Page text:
When I woke up sick the other day, it was from a dream in which there was a 60s soul kind of song with the lyrics "You're awesome...yeah, you're all right." "Awesome" was long and melismatic and then "you're all right" was just a kind of tag. I wish I could sing that one to you as well, with the horns and the dudes backing me up. I hope my brain keeps churning out the hits like this.
I'm feeling better today, going back to the office and my spreadsheets (I love them all; they are like my children). I fired up my morning with some homemade sour cherry-pear crisp. I would say there was a bit too much crisp on top, which makes it perfect for stirring yogurt into. Then I read this hilarious bit of prose:
Circus Act's level of fetal activity is unprecedented, at least in terms of my own personal womb occupation experiences. If I hadn't seen the correct number of limbs on the ultrasound, the smart money would be on me birthing an octopus.
While I'm quoting and linking, I should also point you to a random discovery I made the other day whilst clicking around my flickr contacts: These Days in French Life, a blog by a woman living a "Slow Year" with her little family in the south of France. It's basically about opting out of consumer culture and generating as little waste as possible. Naturally a lot of life ends up revolving around food: getting it, preparing it, preserving it, etc, and she's issued additional monthly challenges to herself, like no food shopping for a month, or "Meet Your Meat" (i.e. source the meat and visit the farm and the animals), or cook everything on the woodstove for a month. It's interesting to read about what she discovers through this type of discipline, and it all fits neatly into the things I've been thinking about.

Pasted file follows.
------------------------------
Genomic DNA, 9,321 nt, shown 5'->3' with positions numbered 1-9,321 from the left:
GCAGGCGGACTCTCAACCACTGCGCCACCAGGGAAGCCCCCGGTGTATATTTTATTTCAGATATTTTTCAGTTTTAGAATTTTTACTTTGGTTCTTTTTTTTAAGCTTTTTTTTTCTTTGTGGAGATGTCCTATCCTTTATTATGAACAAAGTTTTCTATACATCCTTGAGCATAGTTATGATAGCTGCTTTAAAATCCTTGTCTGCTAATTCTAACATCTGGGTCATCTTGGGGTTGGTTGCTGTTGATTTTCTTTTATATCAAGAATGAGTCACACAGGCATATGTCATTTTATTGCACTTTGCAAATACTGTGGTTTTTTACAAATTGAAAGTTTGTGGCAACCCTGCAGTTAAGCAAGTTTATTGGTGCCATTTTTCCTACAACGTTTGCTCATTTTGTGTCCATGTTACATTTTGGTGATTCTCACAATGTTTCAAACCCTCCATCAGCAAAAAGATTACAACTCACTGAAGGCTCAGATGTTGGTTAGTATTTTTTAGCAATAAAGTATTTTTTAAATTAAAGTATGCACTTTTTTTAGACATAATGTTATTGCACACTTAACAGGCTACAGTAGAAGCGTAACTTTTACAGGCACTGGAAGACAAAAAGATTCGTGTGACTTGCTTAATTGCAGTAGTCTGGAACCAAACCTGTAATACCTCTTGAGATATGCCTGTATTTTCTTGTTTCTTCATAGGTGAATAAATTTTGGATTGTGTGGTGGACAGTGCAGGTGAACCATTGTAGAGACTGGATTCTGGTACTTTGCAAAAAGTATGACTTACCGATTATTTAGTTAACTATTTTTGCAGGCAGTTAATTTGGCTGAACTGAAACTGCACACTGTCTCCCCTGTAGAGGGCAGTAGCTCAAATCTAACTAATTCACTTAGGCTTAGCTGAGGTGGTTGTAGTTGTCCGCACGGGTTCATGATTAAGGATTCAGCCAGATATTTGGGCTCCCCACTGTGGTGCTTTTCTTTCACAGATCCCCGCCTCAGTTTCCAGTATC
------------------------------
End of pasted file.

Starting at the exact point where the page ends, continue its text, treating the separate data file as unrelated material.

I'd guess that most folks would be very dismissive of the so-called slow life because they've got bills to pay, and that's fair enough. But one of the most potent ideas about slow livin', for me, is that most of us work work work so that we can buy Things, and when you opt out of buying Things, you have more time to concentrate on subsistence activities like feeding your family in a conscientious, creative, use-every-scrap kind of way. There's something very appealing to me about that--about how much it calls upon you to do, and how much togetherness it engenders, and how intimately connected it is to the environment in which you live.
The Slow Year blogger also runs a flickr group called A Slow Year, if you want to get in on the action.
I was thinking about taking a bike ride, but now I see that it's only 39 degrees. Woof! Spring schming.